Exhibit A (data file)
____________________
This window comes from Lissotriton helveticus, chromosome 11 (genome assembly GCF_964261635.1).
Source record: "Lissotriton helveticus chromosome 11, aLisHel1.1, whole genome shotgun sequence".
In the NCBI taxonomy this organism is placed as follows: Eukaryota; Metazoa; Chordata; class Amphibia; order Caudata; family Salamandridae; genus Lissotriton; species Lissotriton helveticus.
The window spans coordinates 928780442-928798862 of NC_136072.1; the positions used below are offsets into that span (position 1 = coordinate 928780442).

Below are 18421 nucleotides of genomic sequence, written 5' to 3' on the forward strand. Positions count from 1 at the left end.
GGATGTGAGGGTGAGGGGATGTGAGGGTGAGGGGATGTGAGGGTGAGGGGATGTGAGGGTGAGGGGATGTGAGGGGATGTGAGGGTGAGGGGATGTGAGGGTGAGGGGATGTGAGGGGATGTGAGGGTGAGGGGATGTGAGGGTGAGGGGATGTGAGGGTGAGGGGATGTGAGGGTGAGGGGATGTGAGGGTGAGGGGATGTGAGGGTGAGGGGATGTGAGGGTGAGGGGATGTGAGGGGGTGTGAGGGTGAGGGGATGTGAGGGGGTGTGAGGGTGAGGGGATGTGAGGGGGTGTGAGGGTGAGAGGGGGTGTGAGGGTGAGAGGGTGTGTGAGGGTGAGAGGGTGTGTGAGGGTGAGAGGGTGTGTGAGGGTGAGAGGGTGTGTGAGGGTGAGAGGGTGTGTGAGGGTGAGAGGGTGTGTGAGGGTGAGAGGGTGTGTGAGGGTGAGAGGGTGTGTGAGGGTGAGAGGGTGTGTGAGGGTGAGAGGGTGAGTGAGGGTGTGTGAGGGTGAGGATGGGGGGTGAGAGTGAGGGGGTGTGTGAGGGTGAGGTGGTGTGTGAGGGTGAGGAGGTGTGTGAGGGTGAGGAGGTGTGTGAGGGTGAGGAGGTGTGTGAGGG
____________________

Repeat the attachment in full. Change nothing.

This window comes from Lissotriton helveticus, chromosome 11 (genome assembly GCF_964261635.1).
Source record: "Lissotriton helveticus chromosome 11, aLisHel1.1, whole genome shotgun sequence".
In the NCBI taxonomy this organism is placed as follows: Eukaryota; Metazoa; Chordata; class Amphibia; order Caudata; family Salamandridae; genus Lissotriton; species Lissotriton helveticus.
The window spans coordinates 928780442-928798862 of NC_136072.1; the positions used below are offsets into that span (position 1 = coordinate 928780442).

Below are 18421 nucleotides of genomic sequence, written 5' to 3' on the forward strand. Positions count from 1 at the left end.
GGATGTGAGGGTGAGGGGATGTGAGGGTGAGGGGATGTGAGGGTGAGGGGATGTGAGGGTGAGGGGATGTGAGGGGATGTGAGGGTGAGGGGATGTGAGGGTGAGGGGATGTGAGGGGATGTGAGGGTGAGGGGATGTGAGGGTGAGGGGATGTGAGGGTGAGGGGATGTGAGGGTGAGGGGATGTGAGGGTGAGGGGATGTGAGGGTGAGGGGATGTGAGGGTGAGGGGATGTGAGGGGGTGTGAGGGTGAGGGGATGTGAGGGGGTGTGAGGGTGAGGGGATGTGAGGGGGTGTGAGGGTGAGAGGGGGTGTGAGGGTGAGAGGGTGTGTGAGGGTGAGAGGGTGTGTGAGGGTGAGAGGGTGTGTGAGGGTGAGAGGGTGTGTGAGGGTGAGAGGGTGTGTGAGGGTGAGAGGGTGTGTGAGGGTGAGAGGGTGTGTGAGGGTGAGAGGGTGTGTGAGGGTGAGAGGGTGTGTGAGGGTGAGAGGGTGAGTGAGGGTGTGTGAGGGTGAGGATGGGGGGTGAGAGTGAGGGGGTGTGTGAGGGTGAGGTGGTGTGTGAGGGTGAGGAGGTGTGTGAGGGTGAGGAGGTGTGTGAGGGTGAGGAGGTGTGTGAGGG